central banking

Discussion in 'Economics' started by morganist, Jul 4, 2009.

  1. This is an extract of a paper I wrote about the problems the credit crunch creates for economic control. The extract is about 1,070 words.

    "Problems with the interest rate mechanism:

    (1) If large numbers of loan defaults occur the alteration needed to have the same result on inflation is greater than before the loans defaulted. For example if half of the loans defaulted a half percent Interest Rate change is needed to have the same affect that a quarter percent Interest Rate change would have had before the defaults occurred.

    (2) If Interest Rates rise to control inflation it can damage businesses that have borrowed as they will have to pay more interest back than previously would have been required. Some businesses might downsize or lose the ability to operate altogether. Also it makes starting up businesses harder and as a result can prevent economic recovery.

    (3) If the Interest Rate is low for long periods of time it can discourage saving as the return is not sufficient to entice lending. This can lead to shortages of credit due to decreased investment and also damage economic security in the future as fewer assets would have been put aside for a later date.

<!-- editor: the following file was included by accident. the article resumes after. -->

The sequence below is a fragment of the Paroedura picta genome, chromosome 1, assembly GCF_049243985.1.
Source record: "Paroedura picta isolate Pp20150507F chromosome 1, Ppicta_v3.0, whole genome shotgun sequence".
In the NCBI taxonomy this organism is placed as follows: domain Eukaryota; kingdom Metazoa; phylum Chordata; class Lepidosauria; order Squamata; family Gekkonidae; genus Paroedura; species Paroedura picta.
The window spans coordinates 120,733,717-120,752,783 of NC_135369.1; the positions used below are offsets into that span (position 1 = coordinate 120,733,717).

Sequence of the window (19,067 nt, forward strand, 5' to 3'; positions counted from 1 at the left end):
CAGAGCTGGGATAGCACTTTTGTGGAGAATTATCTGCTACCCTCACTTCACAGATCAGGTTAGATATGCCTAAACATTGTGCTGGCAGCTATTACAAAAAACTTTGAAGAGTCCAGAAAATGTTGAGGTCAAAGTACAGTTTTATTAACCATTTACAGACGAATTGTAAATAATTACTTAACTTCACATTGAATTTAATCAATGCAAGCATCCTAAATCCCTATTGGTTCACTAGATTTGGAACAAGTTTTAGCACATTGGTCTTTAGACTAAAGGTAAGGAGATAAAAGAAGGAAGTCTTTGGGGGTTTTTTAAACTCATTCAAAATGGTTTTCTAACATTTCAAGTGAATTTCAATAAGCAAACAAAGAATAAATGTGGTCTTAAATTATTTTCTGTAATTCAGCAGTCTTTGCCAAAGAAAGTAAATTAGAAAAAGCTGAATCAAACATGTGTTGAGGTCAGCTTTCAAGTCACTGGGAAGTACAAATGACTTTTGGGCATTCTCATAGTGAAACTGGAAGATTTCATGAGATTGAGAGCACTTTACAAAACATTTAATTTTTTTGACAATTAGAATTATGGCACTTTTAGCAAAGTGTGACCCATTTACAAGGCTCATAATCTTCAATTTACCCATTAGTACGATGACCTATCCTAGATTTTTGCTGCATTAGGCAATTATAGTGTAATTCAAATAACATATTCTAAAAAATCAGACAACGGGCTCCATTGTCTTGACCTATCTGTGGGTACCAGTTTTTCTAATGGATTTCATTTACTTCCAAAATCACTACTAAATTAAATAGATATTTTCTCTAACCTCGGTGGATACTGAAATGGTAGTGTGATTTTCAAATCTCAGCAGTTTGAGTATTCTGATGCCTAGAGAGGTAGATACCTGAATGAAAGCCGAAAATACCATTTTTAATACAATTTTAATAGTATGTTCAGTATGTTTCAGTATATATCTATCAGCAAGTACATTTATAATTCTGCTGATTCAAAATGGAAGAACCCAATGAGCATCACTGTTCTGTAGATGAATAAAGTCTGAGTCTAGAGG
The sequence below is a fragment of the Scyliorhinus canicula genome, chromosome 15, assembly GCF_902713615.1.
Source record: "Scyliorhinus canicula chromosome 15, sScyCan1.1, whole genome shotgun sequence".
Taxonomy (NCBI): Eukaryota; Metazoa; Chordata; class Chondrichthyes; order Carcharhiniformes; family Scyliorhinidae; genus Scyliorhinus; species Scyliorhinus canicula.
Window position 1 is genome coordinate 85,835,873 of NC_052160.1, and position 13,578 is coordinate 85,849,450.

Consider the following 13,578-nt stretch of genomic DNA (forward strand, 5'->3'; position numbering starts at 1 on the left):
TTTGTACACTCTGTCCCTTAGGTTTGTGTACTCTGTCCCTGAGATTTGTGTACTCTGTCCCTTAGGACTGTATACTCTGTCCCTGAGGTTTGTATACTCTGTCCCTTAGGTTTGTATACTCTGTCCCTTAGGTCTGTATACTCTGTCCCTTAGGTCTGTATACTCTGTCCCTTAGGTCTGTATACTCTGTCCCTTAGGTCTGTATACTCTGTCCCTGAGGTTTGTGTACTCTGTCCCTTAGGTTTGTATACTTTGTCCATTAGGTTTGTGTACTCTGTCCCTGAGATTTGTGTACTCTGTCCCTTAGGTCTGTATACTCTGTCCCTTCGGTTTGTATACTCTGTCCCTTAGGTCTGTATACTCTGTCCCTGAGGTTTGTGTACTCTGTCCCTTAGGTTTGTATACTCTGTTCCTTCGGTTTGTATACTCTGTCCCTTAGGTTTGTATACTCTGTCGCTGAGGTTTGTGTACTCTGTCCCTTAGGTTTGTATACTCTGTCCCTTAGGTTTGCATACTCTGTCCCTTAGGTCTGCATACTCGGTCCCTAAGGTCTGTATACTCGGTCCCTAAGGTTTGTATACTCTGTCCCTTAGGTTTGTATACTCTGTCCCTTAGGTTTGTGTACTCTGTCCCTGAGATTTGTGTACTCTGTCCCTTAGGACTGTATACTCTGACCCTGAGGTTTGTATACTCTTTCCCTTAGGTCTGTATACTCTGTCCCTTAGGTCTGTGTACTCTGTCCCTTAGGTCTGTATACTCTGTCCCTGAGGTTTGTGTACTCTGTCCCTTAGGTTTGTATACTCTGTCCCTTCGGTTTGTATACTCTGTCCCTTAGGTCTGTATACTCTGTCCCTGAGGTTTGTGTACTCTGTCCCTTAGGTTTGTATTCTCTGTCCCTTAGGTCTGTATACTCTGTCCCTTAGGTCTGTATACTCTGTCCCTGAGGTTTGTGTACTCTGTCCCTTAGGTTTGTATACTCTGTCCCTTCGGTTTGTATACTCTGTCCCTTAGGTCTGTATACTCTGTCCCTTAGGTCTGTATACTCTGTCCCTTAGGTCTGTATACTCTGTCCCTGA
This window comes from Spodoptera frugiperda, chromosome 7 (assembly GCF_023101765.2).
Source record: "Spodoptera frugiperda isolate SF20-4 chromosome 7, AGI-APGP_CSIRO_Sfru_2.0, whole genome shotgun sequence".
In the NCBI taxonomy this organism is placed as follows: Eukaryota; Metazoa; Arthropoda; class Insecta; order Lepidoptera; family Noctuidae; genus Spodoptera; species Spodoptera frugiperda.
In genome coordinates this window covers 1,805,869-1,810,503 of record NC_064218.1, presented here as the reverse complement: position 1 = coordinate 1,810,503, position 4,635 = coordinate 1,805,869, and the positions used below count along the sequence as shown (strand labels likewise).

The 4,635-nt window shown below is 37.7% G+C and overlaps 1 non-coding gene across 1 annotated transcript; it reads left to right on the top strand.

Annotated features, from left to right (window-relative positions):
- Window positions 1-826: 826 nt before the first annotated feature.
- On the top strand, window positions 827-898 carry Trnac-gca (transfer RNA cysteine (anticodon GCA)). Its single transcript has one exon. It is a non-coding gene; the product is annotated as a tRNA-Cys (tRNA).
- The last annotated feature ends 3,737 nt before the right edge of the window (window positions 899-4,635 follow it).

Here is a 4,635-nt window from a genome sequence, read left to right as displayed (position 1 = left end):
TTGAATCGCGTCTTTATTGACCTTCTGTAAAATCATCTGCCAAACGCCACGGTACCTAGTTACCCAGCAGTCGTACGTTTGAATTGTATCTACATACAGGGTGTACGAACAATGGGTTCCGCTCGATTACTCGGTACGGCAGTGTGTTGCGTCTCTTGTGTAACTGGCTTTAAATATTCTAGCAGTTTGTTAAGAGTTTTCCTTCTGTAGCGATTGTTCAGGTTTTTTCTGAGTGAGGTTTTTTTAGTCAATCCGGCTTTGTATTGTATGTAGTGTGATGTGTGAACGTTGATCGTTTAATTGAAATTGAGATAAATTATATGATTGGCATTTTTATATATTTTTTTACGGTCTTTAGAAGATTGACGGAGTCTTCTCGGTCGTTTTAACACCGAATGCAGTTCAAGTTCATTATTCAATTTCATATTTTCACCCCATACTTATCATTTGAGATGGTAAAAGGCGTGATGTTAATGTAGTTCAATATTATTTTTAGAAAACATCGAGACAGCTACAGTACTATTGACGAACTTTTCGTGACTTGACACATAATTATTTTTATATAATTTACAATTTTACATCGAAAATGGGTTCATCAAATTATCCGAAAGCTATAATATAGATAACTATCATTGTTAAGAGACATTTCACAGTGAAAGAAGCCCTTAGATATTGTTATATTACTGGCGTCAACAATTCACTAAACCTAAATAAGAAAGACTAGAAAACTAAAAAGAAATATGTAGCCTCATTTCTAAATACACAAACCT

(4) Interest Rate alterations are controlled by three main tools OMO’s (open market operations), the reserve requirement (the amount of money banks hold) and the discount rate on bonds. To alter the Interest Rate one or all three of these tools have to be altered to affect the level of liquidity and in turn the interest rate. This can cause further implications to the economy than the Interest Rate mechanism alone, which is linked to banking Interest Rates but does not necessarily affect them.

    (5) Interest Rate changes can increase the amount that people have to pay back on loans, this in turn puts some people in a position where they cannot pay back the required payment resulting in bankruptcies or repossessions sometimes both.

    (6) By altering monetary policy, fiscal policy may have to change to maintain the required levels of liquidity needed to sustain economic prosperity. This can impact the governments revenue and as a result its expenditure limiting governmental options.

    (7) Interest Rates affect the cost of borrowing, which in turn affects the cost to businesses. If businesses have large amounts of debt capital the value of the business can decline if Interest Rates rise. This can affect the chances of the business borrowing money in the future as well as the current cost, as its current value has been reduced as a result of the Interest Rate rise affecting the ability of the business to pay back debts as a result increasing risk. This can be very damaging to businesses if they have high levels of debt capital or if they are involved with lending e.g. Banks.

    (8) It is questionable whether the Bank of England has real control of Interest Rates. It controls the base rate, this does not mean that the rate banks charge is the same, in fact only about half of rates have to fall in line with the base rate and most of those only have to conform within two percent. Therefore alterations of the base rate do not always have the desired effect on inflation and may not meet the aimed target.